Paris protest in support of family of Cédric Chouviat who died after police arrest

Paris protest in support of family of Cédric Chouviat who died after police arrest
Copyright AFP
By Mark Armstrong with AFP
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One year after the death of Frenchman Cédric Chouviat resulted from his arrest by police his family join a rally calling for justice.


One year on from the death of French delivery driver Cédric Chouviat following a routine police check, several hundred people gathered in Paris on Sunday to pay tribute to the victim and to support his family.

It was on January 3, 2020, that the 42-year old was stopped by police near the Eiffel Tower for allegedly using his phone while riding a scooter.

There followed a tense confrontation with officers after which Chouviat was pinned to the ground with his motorcycle helmet still on his head.

One of the arresting officers reportedly used a chokehold to subdue him.

Later an autopsy revealed he died from asphyxia with "a fracture of the larynx".

Officers defended their actions by claiming they didn't hear Couviat saying "I'm suffocating"

Three of the four officers who took part in the police check were indicted for manslaughter, however, none was suspended.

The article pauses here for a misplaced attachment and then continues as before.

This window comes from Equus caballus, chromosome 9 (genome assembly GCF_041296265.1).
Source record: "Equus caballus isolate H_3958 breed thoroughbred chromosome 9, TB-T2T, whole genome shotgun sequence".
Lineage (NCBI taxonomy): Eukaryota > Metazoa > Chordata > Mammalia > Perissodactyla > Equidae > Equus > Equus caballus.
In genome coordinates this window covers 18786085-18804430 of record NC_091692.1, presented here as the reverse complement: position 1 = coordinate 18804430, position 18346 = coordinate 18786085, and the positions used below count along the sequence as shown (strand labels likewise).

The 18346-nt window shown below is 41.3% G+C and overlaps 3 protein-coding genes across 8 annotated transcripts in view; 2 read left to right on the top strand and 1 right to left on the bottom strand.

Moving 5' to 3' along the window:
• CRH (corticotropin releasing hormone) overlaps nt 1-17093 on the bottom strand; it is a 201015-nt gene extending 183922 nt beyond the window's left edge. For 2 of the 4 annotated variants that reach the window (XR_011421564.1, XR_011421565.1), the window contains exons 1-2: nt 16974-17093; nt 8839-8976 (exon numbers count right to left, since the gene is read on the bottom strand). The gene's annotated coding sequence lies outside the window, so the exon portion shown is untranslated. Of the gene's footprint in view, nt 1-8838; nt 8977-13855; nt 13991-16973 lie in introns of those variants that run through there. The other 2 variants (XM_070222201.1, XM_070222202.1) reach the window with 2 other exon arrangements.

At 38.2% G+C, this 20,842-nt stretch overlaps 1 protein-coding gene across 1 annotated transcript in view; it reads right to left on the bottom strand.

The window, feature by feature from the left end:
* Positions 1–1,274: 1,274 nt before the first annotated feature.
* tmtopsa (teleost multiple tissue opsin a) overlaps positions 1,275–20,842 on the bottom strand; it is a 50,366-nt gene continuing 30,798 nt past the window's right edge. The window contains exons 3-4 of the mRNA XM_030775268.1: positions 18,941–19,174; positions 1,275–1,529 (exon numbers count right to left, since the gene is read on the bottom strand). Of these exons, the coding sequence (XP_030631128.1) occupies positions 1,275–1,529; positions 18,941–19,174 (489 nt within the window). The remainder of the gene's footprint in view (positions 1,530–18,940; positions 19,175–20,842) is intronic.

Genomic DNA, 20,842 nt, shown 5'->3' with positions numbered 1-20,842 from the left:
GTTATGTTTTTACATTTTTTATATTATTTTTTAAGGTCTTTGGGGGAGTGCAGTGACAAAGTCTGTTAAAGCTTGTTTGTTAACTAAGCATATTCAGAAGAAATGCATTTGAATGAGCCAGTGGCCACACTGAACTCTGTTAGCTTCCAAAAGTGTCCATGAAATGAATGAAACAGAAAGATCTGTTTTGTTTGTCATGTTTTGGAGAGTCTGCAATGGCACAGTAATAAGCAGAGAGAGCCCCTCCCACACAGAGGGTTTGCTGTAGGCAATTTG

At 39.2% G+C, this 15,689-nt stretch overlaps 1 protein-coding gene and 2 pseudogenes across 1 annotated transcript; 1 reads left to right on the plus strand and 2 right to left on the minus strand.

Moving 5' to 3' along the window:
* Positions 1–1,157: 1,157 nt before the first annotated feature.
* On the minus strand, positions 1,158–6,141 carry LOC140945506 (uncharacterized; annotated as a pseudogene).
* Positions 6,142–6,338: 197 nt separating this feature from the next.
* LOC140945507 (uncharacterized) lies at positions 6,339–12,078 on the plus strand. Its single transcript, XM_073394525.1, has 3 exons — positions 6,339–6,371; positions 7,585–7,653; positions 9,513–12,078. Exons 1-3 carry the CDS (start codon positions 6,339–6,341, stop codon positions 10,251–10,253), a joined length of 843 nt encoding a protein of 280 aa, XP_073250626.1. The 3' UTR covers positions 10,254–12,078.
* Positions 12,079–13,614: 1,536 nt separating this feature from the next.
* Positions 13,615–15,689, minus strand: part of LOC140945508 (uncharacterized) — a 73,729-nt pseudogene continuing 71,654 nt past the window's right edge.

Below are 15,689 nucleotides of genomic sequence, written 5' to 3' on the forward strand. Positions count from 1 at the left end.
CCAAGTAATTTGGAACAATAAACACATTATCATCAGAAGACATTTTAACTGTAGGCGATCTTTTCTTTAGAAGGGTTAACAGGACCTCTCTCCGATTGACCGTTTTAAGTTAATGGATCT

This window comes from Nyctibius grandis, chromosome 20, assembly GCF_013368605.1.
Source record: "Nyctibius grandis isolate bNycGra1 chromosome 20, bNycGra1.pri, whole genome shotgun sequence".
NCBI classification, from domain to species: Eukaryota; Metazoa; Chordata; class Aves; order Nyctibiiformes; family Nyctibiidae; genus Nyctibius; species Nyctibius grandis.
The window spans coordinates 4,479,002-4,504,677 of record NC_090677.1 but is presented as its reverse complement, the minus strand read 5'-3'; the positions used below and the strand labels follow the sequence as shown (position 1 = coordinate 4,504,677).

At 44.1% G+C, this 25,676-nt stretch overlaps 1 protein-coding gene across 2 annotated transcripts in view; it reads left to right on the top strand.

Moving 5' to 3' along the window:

Family call for justice

The victim's father, Christian Chouviat, attended Sunday's rally.

"We are just here to show that the Chouviat family still exists and will always exist until justice is done," he told reporters, "and especially until Mr. Darmanin (the interior minister) decides to make the four suspensions. That's what we expect from Mr. Macron's government, from Mr. Darmanin."

"It is not us against the police, it is not us against the state," added the victim's daughter Sofia Chouviat, "it is us against the people who justify these impunities, who justify these acts, these atrocities and these crimes."

Chouviat's family have called on chokehold techniques to be banned but at present, they're still permitted.

Sunday's march was also to protest against proposed legislation to make it illegal to publish images of police officers "that violate their physical or psychological integrity".

Protesters point out that in Cédric Chouviat's case, such videos were useful to the investigation.

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